also look to media practices across diasporic platforms and
networks. For example, the Chinese social media app
WeChat functions as an alternative site to further examine
collective politics. Furthermore, the intersectionality of
Asian America could also be seen through testimonials and
other media practices by domestic workers and taxi drivers
impacted by the gig economy, sharing economy, and ondemand service apps.
As revealed by yet-increasing cases, hospitalizations, and
deaths across the United States, the COVID-19 pandemic
will have long-lasting implications on our communities, and
we are only beginning to see the devastating social and economic impacts of the crisis. If we are pedagogically committed to redressing unequal differences in service of future
world-building, this requires building alongside grassroots
communities on the frontlines in shaping the meaning of
Asian America as a formation.
Acknowledgements
The authors would like to extend a thank you to the Care in the
Time of Coronavirus zine co-editors, Salonee Bhaman (AAFC),
Matilda Sabal (Bluestockings), and Tiffany Diane Tso (AAFC), as
well as additional co-leaders of the Asian American Feminist
Collective, Julie Ae Kim and Senti Sojwal. They appreciate the
10 Social Media + Society
time and contributions of all participants in the #FeministAntibodies
Tweetchat. In addition, they would like to thank other members of
the AAPI COVID-19 Project collaborative research group, including Catherine Nguyen, Christina Ong, Susanna Park, Kara Takasaki,
Mu Wu, and Liwei Zhang, as well as Jason Beckfield for ongoing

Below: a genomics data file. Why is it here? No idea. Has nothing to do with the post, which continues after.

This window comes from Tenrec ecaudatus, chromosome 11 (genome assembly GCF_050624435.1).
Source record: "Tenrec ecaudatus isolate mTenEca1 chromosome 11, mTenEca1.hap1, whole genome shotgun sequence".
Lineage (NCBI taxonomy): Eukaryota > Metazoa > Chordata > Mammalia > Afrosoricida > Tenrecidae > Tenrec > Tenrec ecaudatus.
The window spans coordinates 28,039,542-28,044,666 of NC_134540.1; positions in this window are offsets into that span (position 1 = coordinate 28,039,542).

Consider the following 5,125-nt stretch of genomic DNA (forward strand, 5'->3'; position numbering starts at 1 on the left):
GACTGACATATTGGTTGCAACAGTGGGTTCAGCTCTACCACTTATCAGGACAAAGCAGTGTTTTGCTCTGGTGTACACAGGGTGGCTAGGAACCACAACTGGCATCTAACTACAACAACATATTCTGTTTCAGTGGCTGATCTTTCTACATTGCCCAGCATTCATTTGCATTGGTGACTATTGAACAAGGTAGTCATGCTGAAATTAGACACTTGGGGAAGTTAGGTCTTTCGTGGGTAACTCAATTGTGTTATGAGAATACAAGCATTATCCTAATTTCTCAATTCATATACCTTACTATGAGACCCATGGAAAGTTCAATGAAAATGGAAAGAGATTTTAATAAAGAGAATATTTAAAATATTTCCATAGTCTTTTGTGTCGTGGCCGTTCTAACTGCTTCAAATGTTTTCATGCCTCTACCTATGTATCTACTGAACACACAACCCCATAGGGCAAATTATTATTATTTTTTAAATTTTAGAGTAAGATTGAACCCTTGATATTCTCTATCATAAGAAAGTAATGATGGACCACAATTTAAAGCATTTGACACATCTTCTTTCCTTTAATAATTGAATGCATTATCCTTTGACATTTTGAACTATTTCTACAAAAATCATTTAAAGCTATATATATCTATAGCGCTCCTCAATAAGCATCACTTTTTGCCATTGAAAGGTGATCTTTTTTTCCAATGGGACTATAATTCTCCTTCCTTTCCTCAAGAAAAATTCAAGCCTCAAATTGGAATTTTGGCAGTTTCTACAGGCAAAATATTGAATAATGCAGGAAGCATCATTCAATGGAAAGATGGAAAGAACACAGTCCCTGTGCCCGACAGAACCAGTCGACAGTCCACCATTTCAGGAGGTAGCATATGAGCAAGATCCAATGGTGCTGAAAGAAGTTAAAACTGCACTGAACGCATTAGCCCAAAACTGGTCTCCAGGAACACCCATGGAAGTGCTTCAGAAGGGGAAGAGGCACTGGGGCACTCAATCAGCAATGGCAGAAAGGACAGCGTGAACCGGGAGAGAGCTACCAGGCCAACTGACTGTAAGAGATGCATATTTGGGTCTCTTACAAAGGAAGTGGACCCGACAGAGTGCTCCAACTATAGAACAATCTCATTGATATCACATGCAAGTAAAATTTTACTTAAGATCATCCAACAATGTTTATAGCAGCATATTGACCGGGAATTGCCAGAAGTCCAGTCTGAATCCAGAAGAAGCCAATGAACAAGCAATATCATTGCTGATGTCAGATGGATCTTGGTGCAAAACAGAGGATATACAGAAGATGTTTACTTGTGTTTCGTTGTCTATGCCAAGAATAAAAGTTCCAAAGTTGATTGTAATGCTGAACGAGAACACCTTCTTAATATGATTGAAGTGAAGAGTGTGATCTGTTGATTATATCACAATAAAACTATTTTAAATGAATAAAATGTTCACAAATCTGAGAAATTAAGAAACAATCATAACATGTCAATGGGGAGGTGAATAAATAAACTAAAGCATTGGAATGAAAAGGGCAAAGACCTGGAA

support of their research.
Declaration of Conflicting Interests
The author(s) declared no potential conflicts of interest with respect
to the research, authorship, and/or publication of this article.
Funding
The author(s) received no financial support for the research, authorship, and/or publication of this article.
ORCID iD
Rachel Kuo https://orcid.org/0000-0002-6918-8916
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Author Biographies
Rachel Kuo (PhD, New York University) is a Postdoctoral Research
Fellow at the Center for Information, Technology, and Public Life
at the University of North Carolina at Chapel Hill. Her research
focuses on race, social movements, and digital technology.
Amy Zhang (MA, University of Texas at Austin) is a doctoral student in Sociology at the University of Texas at Austin. Her research
interests include social relationships and health at the intersections
of gender, race, and immigration status.
Vivian Shaw (PhD, University of Texas at Austin) is a College
Fellow at the Department of Sociology at Harvard University. Her
interests are in the areas of race, gender, and sexuality in relation to
disasters, the environment and social movements.
Cynthia Wang (PhD, University of Southern California Annenberg)
is an Assistant Professor of Communication Studies at California
State University, Los Angeles. She is interested in the impact of
digital media on social relations framed in perspectives of time and
temporality.